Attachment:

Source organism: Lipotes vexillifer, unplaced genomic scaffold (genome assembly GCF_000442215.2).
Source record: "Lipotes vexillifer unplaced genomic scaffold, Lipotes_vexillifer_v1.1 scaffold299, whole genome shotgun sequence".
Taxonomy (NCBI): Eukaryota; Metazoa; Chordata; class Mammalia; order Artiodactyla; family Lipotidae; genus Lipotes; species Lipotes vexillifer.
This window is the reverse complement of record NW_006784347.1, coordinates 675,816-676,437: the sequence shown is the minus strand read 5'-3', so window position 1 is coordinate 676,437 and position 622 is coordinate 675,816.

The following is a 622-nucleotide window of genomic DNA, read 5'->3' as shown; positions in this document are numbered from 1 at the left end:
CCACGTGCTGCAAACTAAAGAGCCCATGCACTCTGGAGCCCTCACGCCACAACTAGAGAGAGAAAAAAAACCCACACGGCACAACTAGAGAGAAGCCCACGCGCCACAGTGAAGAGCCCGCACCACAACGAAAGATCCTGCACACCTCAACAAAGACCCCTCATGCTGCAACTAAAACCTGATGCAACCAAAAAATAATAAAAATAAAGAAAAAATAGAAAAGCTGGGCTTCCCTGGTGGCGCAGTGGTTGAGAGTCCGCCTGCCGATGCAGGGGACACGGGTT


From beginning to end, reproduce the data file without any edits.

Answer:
Source organism: Lipotes vexillifer, unplaced genomic scaffold (genome assembly GCF_000442215.2).
Source record: "Lipotes vexillifer unplaced genomic scaffold, Lipotes_vexillifer_v1.1 scaffold299, whole genome shotgun sequence".
Taxonomy (NCBI): Eukaryota; Metazoa; Chordata; class Mammalia; order Artiodactyla; family Lipotidae; genus Lipotes; species Lipotes vexillifer.
This window is the reverse complement of record NW_006784347.1, coordinates 675,816-676,437: the sequence shown is the minus strand read 5'-3', so window position 1 is coordinate 676,437 and position 622 is coordinate 675,816.

The following is a 622-nucleotide window of genomic DNA, read 5'->3' as shown; positions in this document are numbered from 1 at the left end:
CCACGTGCTGCAAACTAAAGAGCCCATGCACTCTGGAGCCCTCACGCCACAACTAGAGAGAGAAAAAAAACCCACACGGCACAACTAGAGAGAAGCCCACGCGCCACAGTGAAGAGCCCGCACCACAACGAAAGATCCTGCACACCTCAACAAAGACCCCTCATGCTGCAACTAAAACCTGATGCAACCAAAAAATAATAAAAATAAAGAAAAAATAGAAAAGCTGGGCTTCCCTGGTGGCGCAGTGGTTGAGAGTCCGCCTGCCGATGCAGGGGACACGGGTT